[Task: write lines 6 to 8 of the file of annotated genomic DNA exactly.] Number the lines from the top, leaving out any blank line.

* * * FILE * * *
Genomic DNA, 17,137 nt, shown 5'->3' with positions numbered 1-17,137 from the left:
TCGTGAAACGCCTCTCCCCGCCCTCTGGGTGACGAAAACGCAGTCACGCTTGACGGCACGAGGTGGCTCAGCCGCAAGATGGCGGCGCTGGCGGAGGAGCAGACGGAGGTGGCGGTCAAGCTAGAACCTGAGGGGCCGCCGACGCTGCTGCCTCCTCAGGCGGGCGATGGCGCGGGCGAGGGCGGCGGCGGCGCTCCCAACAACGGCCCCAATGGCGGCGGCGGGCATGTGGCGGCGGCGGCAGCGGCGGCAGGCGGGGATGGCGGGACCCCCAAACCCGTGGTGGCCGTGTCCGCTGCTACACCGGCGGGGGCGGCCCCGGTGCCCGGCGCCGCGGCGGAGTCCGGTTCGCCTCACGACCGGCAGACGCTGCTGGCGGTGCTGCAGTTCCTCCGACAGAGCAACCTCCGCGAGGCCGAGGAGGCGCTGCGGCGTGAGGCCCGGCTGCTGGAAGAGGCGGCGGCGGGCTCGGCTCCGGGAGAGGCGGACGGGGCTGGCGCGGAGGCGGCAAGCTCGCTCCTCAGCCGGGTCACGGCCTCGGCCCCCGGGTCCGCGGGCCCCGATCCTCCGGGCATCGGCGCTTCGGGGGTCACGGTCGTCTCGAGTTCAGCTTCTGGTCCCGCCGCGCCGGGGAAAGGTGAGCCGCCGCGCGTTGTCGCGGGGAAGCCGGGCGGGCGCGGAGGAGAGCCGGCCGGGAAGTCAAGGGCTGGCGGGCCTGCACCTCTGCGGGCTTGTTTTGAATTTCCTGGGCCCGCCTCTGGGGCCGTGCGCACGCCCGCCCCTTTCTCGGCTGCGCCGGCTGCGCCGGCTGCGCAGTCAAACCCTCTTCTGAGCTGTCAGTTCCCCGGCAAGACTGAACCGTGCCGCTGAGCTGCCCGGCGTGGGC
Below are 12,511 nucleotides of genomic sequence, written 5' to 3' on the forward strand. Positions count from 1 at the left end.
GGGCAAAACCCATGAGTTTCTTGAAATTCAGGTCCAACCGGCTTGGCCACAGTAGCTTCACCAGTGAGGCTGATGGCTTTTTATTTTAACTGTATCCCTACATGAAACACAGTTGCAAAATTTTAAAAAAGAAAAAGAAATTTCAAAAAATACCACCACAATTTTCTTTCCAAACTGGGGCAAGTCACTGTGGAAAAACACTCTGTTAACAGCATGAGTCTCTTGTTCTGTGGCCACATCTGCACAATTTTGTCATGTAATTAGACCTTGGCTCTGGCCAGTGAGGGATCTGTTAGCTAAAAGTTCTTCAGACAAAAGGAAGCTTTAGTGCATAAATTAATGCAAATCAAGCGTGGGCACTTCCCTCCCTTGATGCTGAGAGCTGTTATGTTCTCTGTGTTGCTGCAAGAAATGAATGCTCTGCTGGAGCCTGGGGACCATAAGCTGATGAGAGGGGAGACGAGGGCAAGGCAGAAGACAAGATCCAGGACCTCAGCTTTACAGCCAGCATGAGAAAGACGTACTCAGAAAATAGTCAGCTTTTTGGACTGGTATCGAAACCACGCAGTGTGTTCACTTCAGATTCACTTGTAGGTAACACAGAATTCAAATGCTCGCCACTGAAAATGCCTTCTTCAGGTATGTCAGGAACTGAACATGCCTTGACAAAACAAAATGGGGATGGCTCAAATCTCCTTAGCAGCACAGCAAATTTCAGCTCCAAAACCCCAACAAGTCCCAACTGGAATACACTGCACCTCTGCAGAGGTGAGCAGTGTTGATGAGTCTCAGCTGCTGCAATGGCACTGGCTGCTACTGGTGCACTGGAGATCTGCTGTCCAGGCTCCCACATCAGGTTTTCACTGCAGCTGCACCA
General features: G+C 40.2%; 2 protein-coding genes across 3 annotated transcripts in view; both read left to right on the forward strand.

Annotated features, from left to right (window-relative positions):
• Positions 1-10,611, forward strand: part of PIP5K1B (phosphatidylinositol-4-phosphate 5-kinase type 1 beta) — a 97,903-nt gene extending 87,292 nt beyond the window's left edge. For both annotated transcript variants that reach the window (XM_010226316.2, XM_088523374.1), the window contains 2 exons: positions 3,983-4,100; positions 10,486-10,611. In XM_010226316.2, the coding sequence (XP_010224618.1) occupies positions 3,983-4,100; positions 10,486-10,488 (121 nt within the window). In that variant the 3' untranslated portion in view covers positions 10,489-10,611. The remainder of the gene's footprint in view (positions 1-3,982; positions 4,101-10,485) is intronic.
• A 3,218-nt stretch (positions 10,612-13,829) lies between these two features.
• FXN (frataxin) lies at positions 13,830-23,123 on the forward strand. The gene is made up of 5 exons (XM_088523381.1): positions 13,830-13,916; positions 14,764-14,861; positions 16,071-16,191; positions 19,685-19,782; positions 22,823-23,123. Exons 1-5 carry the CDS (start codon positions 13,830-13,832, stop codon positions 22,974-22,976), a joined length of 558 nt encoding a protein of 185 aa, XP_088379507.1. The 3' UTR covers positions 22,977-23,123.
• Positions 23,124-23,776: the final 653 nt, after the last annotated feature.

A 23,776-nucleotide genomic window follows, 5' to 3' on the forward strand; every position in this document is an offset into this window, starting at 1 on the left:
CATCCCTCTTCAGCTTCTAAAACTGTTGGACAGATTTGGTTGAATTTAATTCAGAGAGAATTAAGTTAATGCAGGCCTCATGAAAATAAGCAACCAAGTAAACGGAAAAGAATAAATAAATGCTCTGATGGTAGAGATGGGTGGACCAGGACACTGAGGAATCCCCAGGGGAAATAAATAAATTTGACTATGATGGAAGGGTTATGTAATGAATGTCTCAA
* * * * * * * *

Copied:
Annotated features, from left to right (window-relative positions):
• Positions 1-10,611, forward strand: part of PIP5K1B (phosphatidylinositol-4-phosphate 5-kinase type 1 beta) — a 97,903-nt gene extending 87,292 nt beyond the window's left edge. For both annotated transcript variants that reach the window (XM_010226316.2, XM_088523374.1), the window contains 2 exons: positions 3,983-4,100; positions 10,486-10,611. In XM_010226316.2, the coding sequence (XP_010224618.1) occupies positions 3,983-4,100; positions 10,486-10,488 (121 nt within the window). In that variant the 3' untranslated portion in view covers positions 10,489-10,611. The remainder of the gene's footprint in view (positions 1-3,982; positions 4,101-10,485) is intronic.
• A 3,218-nt stretch (positions 10,612-13,829) lies between these two features.